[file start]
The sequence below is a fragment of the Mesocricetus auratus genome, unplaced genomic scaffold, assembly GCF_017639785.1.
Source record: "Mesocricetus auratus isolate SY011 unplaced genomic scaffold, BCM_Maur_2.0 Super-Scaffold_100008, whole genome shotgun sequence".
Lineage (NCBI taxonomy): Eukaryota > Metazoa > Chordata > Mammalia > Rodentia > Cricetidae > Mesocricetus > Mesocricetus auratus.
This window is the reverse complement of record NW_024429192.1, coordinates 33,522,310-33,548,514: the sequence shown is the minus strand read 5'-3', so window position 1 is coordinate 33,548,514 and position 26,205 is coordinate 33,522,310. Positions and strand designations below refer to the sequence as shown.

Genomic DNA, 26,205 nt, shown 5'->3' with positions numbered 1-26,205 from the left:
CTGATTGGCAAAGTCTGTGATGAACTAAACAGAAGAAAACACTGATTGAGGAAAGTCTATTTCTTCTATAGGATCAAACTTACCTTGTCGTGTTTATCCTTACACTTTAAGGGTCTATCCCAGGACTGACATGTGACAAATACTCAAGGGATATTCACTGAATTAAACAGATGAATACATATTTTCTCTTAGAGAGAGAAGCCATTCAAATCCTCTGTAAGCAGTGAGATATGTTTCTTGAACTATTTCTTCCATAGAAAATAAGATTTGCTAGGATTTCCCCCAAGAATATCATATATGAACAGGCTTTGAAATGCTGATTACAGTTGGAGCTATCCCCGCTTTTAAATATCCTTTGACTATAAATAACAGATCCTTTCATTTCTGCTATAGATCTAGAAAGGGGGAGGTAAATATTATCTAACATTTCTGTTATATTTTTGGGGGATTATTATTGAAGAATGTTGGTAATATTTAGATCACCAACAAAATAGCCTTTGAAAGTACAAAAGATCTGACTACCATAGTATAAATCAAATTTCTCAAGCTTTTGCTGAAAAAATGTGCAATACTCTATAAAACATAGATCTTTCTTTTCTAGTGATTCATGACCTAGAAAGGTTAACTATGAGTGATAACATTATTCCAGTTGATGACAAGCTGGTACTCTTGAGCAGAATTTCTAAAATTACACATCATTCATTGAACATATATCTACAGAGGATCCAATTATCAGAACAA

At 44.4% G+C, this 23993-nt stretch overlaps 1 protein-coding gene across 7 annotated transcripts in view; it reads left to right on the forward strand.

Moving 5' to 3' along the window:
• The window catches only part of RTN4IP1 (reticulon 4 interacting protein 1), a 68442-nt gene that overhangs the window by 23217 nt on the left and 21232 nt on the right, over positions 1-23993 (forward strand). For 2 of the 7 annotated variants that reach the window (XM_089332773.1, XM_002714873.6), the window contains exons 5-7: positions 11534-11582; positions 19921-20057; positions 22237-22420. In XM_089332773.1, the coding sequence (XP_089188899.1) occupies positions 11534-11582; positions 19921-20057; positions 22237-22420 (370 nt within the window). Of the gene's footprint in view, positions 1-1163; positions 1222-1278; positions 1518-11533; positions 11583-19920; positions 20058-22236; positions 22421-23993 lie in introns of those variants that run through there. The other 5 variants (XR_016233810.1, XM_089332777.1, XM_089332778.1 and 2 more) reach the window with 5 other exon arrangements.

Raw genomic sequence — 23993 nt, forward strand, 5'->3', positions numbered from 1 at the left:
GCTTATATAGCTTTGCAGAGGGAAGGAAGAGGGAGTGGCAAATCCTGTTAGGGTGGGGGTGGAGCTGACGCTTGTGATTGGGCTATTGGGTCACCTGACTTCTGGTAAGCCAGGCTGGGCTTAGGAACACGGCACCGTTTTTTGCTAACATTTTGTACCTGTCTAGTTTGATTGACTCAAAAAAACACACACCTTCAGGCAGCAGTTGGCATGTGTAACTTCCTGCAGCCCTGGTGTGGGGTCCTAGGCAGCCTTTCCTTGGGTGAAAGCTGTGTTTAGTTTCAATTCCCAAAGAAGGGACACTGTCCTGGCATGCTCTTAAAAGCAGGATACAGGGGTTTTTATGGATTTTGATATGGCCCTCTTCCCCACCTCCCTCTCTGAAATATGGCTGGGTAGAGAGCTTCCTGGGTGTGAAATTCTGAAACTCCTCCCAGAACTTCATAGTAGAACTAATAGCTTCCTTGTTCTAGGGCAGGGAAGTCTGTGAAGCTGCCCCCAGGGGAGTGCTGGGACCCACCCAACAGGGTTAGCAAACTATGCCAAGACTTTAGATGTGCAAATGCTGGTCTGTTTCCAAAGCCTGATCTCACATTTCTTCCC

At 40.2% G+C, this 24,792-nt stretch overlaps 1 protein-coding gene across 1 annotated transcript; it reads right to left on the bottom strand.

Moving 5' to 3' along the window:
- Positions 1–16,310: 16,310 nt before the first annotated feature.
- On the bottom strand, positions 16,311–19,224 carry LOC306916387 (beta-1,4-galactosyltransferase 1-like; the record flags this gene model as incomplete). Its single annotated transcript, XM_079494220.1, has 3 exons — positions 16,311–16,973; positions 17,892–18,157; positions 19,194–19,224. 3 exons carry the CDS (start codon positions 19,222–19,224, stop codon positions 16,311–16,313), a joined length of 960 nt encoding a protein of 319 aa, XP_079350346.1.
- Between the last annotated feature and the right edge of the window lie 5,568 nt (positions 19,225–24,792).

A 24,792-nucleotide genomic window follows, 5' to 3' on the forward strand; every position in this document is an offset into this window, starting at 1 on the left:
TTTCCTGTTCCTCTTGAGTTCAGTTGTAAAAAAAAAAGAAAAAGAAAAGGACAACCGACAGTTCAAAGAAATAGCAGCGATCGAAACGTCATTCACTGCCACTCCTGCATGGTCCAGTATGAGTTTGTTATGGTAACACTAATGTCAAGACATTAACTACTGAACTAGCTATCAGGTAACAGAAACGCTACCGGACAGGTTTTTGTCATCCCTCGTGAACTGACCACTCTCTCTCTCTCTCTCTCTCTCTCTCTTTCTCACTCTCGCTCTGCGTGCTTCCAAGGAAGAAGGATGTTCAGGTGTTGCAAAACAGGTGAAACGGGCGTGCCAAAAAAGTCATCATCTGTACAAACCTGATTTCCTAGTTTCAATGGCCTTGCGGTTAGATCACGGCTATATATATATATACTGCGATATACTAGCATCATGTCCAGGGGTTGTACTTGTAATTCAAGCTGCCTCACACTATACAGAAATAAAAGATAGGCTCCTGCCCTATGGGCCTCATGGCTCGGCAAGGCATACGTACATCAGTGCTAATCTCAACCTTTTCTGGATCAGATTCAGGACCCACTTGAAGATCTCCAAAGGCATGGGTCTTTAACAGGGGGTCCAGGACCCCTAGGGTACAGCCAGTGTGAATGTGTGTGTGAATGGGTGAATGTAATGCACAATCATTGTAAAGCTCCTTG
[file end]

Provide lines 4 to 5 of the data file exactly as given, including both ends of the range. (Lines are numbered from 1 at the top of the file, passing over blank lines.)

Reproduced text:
This window is the reverse complement of record NW_024429192.1, coordinates 33,522,310-33,548,514: the sequence shown is the minus strand read 5'-3', so window position 1 is coordinate 33,548,514 and position 26,205 is coordinate 33,522,310. Positions and strand designations below refer to the sequence as shown.

Genomic DNA, 26,205 nt, shown 5'->3' with positions numbered 1-26,205 from the left: